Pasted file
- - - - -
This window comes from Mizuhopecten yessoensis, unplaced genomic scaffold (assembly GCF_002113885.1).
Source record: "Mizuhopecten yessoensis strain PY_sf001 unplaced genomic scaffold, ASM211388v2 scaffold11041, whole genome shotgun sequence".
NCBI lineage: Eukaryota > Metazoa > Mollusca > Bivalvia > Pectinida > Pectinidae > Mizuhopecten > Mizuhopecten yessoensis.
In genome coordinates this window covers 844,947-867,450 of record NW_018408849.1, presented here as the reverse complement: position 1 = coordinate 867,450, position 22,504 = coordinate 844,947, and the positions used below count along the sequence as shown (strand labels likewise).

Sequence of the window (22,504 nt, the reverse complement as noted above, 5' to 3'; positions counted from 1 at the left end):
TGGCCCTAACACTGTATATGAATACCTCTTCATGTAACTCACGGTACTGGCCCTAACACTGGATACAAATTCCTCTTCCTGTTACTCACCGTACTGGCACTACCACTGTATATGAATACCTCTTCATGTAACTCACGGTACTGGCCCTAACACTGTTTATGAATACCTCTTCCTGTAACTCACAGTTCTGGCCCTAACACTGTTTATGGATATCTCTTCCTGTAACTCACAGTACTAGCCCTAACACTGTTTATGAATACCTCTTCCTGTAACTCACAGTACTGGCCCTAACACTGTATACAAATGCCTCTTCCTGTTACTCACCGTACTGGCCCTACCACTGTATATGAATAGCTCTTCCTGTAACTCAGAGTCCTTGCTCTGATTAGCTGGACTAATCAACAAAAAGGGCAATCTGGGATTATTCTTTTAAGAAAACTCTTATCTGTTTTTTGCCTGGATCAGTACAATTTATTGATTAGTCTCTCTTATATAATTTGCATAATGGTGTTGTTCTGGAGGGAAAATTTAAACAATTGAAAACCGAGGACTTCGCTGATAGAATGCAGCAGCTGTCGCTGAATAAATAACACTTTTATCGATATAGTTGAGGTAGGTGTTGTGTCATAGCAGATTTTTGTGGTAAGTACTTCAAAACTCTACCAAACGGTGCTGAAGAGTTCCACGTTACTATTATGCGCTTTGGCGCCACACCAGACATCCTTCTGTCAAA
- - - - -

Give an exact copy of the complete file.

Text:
This window comes from Mizuhopecten yessoensis, unplaced genomic scaffold (assembly GCF_002113885.1).
Source record: "Mizuhopecten yessoensis strain PY_sf001 unplaced genomic scaffold, ASM211388v2 scaffold11041, whole genome shotgun sequence".
NCBI lineage: Eukaryota > Metazoa > Mollusca > Bivalvia > Pectinida > Pectinidae > Mizuhopecten > Mizuhopecten yessoensis.
In genome coordinates this window covers 844,947-867,450 of record NW_018408849.1, presented here as the reverse complement: position 1 = coordinate 867,450, position 22,504 = coordinate 844,947, and the positions used below count along the sequence as shown (strand labels likewise).

Sequence of the window (22,504 nt, the reverse complement as noted above, 5' to 3'; positions counted from 1 at the left end):
TGGCCCTAACACTGTATATGAATACCTCTTCATGTAACTCACGGTACTGGCCCTAACACTGGATACAAATTCCTCTTCCTGTTACTCACCGTACTGGCACTACCACTGTATATGAATACCTCTTCATGTAACTCACGGTACTGGCCCTAACACTGTTTATGAATACCTCTTCCTGTAACTCACAGTTCTGGCCCTAACACTGTTTATGGATATCTCTTCCTGTAACTCACAGTACTAGCCCTAACACTGTTTATGAATACCTCTTCCTGTAACTCACAGTACTGGCCCTAACACTGTATACAAATGCCTCTTCCTGTTACTCACCGTACTGGCCCTACCACTGTATATGAATAGCTCTTCCTGTAACTCAGAGTCCTTGCTCTGATTAGCTGGACTAATCAACAAAAAGGGCAATCTGGGATTATTCTTTTAAGAAAACTCTTATCTGTTTTTTGCCTGGATCAGTACAATTTATTGATTAGTCTCTCTTATATAATTTGCATAATGGTGTTGTTCTGGAGGGAAAATTTAAACAATTGAAAACCGAGGACTTCGCTGATAGAATGCAGCAGCTGTCGCTGAATAAATAACACTTTTATCGATATAGTTGAGGTAGGTGTTGTGTCATAGCAGATTTTTGTGGTAAGTACTTCAAAACTCTACCAAACGGTGCTGAAGAGTTCCACGTTACTATTATGCGCTTTGGCGCCACACCAGACATCCTTCTGTCAAA